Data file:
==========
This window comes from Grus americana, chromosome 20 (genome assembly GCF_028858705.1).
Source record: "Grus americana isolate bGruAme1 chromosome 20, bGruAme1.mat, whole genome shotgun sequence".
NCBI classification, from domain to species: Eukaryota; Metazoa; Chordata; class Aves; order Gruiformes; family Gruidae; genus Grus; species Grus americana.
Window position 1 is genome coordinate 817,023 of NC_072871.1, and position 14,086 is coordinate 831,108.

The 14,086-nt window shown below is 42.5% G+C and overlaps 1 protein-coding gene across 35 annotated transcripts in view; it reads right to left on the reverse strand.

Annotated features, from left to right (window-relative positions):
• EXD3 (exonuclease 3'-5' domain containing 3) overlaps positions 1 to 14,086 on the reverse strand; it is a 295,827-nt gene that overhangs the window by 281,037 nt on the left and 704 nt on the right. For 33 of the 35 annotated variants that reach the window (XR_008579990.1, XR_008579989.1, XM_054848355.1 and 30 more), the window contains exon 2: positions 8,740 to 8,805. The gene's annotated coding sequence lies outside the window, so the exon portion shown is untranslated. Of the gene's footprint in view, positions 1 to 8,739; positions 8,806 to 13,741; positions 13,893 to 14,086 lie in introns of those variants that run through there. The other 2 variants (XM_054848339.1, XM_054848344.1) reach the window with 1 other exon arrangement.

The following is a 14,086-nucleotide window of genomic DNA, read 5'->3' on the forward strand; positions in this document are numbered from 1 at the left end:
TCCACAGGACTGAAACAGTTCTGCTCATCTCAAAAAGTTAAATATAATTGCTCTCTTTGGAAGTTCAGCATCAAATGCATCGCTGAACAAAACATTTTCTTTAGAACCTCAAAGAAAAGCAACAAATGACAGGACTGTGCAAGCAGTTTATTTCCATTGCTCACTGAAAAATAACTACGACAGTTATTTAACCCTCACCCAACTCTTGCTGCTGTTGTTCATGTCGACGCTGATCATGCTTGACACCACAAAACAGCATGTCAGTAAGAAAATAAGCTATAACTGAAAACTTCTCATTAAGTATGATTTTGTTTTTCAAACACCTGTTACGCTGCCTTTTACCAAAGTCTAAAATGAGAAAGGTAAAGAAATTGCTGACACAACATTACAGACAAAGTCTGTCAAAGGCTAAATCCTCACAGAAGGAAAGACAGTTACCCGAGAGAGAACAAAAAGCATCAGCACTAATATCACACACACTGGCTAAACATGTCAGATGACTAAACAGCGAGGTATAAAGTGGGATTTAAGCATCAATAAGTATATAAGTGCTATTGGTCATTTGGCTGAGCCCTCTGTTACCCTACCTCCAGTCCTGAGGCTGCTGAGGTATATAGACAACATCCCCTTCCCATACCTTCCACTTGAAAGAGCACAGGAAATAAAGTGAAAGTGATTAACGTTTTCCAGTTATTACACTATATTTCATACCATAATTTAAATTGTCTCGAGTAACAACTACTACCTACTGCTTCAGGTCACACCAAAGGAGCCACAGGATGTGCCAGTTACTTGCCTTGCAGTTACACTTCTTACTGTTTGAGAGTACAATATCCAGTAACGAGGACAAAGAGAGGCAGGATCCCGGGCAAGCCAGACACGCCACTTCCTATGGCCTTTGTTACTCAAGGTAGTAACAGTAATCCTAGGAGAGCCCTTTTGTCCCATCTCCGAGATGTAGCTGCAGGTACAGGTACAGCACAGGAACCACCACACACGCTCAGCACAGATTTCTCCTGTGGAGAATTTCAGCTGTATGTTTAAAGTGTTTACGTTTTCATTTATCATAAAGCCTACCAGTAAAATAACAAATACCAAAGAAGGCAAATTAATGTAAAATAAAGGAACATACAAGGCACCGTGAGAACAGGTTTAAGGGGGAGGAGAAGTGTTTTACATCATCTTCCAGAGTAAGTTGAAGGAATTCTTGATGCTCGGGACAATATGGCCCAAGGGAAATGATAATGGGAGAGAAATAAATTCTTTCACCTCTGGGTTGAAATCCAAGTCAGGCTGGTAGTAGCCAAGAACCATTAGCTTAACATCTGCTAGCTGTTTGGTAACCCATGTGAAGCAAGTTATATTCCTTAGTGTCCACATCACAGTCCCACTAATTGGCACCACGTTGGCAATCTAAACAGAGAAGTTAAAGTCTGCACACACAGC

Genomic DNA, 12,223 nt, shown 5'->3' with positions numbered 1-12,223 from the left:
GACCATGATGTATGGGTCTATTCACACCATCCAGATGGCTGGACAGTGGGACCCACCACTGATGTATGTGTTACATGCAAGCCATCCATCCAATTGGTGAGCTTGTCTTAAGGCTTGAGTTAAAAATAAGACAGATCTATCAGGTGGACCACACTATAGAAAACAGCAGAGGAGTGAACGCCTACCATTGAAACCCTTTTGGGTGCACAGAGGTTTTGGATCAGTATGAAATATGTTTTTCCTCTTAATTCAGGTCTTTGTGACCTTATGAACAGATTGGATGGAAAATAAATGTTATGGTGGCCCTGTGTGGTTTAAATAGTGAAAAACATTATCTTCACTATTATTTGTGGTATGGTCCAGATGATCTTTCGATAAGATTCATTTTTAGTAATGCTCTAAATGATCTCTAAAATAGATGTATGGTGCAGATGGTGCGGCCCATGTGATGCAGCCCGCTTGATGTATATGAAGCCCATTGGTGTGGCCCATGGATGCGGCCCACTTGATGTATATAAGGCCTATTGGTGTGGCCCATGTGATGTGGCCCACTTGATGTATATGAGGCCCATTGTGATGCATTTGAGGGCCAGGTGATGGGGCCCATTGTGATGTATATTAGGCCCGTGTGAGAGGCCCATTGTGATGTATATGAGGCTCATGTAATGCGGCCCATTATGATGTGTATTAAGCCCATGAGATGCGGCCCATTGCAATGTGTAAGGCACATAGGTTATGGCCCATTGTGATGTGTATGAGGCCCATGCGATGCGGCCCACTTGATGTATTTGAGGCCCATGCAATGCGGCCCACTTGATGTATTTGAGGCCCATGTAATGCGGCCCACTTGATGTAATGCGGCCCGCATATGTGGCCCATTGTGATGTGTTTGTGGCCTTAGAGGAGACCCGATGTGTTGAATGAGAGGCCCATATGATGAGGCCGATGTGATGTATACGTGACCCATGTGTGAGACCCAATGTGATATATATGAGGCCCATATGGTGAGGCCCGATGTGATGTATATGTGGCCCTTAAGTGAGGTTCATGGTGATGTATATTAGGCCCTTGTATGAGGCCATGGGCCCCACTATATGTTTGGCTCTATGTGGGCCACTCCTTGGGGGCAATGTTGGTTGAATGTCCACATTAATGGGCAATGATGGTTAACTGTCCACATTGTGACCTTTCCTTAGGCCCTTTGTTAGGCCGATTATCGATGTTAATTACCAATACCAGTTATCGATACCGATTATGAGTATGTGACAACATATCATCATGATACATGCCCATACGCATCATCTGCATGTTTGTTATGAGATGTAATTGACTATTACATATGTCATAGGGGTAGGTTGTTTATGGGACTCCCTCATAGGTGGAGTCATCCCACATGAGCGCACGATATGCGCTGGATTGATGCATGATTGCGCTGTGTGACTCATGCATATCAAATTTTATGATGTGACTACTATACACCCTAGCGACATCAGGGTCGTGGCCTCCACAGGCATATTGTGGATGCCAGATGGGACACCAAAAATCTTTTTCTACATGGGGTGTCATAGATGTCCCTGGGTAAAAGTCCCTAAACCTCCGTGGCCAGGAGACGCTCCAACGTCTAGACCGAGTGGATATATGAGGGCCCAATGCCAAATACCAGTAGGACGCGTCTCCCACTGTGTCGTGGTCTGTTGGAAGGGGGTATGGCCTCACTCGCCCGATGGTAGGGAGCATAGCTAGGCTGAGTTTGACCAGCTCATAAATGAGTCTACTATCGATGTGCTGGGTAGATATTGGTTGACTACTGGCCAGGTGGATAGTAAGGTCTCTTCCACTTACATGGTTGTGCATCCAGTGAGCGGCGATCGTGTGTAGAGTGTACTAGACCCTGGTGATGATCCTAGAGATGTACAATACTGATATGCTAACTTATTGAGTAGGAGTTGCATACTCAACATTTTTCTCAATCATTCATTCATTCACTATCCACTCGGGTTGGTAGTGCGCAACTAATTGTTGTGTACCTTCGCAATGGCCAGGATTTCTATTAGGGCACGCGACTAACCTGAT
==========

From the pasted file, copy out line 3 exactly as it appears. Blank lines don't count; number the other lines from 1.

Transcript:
NCBI classification, from domain to species: Eukaryota; Metazoa; Chordata; class Aves; order Gruiformes; family Gruidae; genus Grus; species Grus americana.